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More Than BollywoodStudies in Indian Popular Music$
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Gregory D. Booth and Bradley Shope

Print publication date: 2013

Print ISBN-13: 9780199928835

Published to Oxford Scholarship Online: January 2014

DOI: 10.1093/acprof:oso/9780199928835.001.0001

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A Moment of Historical Conjuncture in Mumbai

A Moment of Historical Conjuncture in Mumbai

Playback Singers, Music Directors, and Arrangers and the Creation of Hindi Song (1948–1952)

Chapter:
(p.21) Chapter 1 A Moment of Historical Conjuncture in Mumbai
Source:
More Than Bollywood
Author(s):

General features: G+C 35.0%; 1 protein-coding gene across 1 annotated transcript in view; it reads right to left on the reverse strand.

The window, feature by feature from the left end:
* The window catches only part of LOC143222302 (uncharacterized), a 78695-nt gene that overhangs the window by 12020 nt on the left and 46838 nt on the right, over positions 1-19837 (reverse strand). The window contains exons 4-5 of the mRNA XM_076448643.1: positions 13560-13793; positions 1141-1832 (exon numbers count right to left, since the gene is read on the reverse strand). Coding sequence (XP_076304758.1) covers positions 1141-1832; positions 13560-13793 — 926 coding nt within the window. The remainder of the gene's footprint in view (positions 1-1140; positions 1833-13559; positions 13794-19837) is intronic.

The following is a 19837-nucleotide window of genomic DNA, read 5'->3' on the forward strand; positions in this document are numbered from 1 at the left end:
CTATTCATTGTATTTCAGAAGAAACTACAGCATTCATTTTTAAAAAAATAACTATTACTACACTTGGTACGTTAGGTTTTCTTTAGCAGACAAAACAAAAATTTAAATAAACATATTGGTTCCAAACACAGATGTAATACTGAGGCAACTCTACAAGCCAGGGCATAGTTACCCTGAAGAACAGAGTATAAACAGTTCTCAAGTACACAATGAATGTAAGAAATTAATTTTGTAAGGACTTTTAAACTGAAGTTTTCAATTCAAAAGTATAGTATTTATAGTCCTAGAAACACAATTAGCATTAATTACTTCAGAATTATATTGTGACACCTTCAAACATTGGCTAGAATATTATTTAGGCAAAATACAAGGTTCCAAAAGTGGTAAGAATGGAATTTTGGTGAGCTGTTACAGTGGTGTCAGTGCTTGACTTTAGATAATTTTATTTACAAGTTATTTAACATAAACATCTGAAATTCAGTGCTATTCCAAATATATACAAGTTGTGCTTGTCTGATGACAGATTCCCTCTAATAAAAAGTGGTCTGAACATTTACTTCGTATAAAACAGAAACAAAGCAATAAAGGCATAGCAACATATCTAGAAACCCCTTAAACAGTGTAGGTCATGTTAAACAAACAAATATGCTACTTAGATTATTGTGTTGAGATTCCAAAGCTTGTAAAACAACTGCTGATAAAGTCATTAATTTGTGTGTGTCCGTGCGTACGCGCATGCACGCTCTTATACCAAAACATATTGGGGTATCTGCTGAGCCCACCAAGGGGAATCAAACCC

Gregory D. Booth

Publisher:
Oxford University Press
DOI:10.1093/acprof:oso/9780199928835.003.0002

In the five years following Indian independence, from roughly 1948 to 1952, many incremental changes and other, still more recent developments coalesced into a set of sonic, stylistic, industrial, and cinematic norms that came to define the music of the Hindi cinema over the subsequent 20 or more years. This chapter focuses on these five years in which the fundamental musical, aesthetic, and cinematographic nature of Hindi film song was established, and on a small group of musicians—composers, singers, and arrangers—who undertook two complementary roles during this period. The chapter discusses Naushad Ali, Shankar-Jaikishan, C. Ramchandra, Lata Mangeshkar, Antonio Vaz, and Sebastian D’Souza, five musicians who led the consolidation of the developments outlined above that had been taking shape during the preceding ten years.

Keywords:   playback singers, Hindi film song, Bollywood, Indian independence, Naushad Ali, Shankar-Jaikishan, C. Ramchandra, Lata Mangeshkar, Antonio Vaz, Sebastian D’Souza

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